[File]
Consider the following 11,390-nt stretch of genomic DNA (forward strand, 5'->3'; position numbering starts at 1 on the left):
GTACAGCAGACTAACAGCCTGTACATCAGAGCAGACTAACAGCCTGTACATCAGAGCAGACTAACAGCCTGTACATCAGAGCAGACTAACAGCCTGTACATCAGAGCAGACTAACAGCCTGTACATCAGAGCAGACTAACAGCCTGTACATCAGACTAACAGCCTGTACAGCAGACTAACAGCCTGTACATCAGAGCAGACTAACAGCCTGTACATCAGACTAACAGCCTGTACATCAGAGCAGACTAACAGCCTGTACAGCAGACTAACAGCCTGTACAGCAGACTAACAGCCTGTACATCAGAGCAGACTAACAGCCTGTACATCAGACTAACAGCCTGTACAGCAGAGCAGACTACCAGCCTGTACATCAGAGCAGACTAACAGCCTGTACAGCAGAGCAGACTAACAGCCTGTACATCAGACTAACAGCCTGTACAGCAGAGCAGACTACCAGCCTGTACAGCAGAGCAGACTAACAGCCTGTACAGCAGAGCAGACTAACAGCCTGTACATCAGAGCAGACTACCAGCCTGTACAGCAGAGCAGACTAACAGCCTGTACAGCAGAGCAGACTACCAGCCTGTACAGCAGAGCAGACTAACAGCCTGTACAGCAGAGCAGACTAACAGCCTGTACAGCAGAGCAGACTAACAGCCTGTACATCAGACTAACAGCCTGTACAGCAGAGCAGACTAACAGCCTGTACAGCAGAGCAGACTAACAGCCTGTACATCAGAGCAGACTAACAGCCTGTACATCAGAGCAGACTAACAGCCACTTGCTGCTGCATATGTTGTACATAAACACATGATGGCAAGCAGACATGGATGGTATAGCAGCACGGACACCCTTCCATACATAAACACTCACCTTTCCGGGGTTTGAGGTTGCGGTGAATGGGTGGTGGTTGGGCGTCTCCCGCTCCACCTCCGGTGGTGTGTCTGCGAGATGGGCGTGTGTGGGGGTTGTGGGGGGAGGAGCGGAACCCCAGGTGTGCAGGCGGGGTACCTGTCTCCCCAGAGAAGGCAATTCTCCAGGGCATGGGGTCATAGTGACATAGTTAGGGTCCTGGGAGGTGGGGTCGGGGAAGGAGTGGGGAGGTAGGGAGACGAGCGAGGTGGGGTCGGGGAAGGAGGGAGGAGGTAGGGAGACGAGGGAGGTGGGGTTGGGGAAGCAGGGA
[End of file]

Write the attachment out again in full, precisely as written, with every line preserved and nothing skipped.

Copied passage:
Consider the following 11,390-nt stretch of genomic DNA (forward strand, 5'->3'; position numbering starts at 1 on the left):
GTACAGCAGACTAACAGCCTGTACATCAGAGCAGACTAACAGCCTGTACATCAGAGCAGACTAACAGCCTGTACATCAGAGCAGACTAACAGCCTGTACATCAGAGCAGACTAACAGCCTGTACATCAGAGCAGACTAACAGCCTGTACATCAGACTAACAGCCTGTACAGCAGACTAACAGCCTGTACATCAGAGCAGACTAACAGCCTGTACATCAGACTAACAGCCTGTACATCAGAGCAGACTAACAGCCTGTACAGCAGACTAACAGCCTGTACAGCAGACTAACAGCCTGTACATCAGAGCAGACTAACAGCCTGTACATCAGACTAACAGCCTGTACAGCAGAGCAGACTACCAGCCTGTACATCAGAGCAGACTAACAGCCTGTACAGCAGAGCAGACTAACAGCCTGTACATCAGACTAACAGCCTGTACAGCAGAGCAGACTACCAGCCTGTACAGCAGAGCAGACTAACAGCCTGTACAGCAGAGCAGACTAACAGCCTGTACATCAGAGCAGACTACCAGCCTGTACAGCAGAGCAGACTAACAGCCTGTACAGCAGAGCAGACTACCAGCCTGTACAGCAGAGCAGACTAACAGCCTGTACAGCAGAGCAGACTAACAGCCTGTACAGCAGAGCAGACTAACAGCCTGTACATCAGACTAACAGCCTGTACAGCAGAGCAGACTAACAGCCTGTACAGCAGAGCAGACTAACAGCCTGTACATCAGAGCAGACTAACAGCCTGTACATCAGAGCAGACTAACAGCCACTTGCTGCTGCATATGTTGTACATAAACACATGATGGCAAGCAGACATGGATGGTATAGCAGCACGGACACCCTTCCATACATAAACACTCACCTTTCCGGGGTTTGAGGTTGCGGTGAATGGGTGGTGGTTGGGCGTCTCCCGCTCCACCTCCGGTGGTGTGTCTGCGAGATGGGCGTGTGTGGGGGTTGTGGGGGGAGGAGCGGAACCCCAGGTGTGCAGGCGGGGTACCTGTCTCCCCAGAGAAGGCAATTCTCCAGGGCATGGGGTCATAGTGACATAGTTAGGGTCCTGGGAGGTGGGGTCGGGGAAGGAGTGGGGAGGTAGGGAGACGAGCGAGGTGGGGTCGGGGAAGGAGGGAGGAGGTAGGGAGACGAGGGAGGTGGGGTTGGGGAAGCAGGGA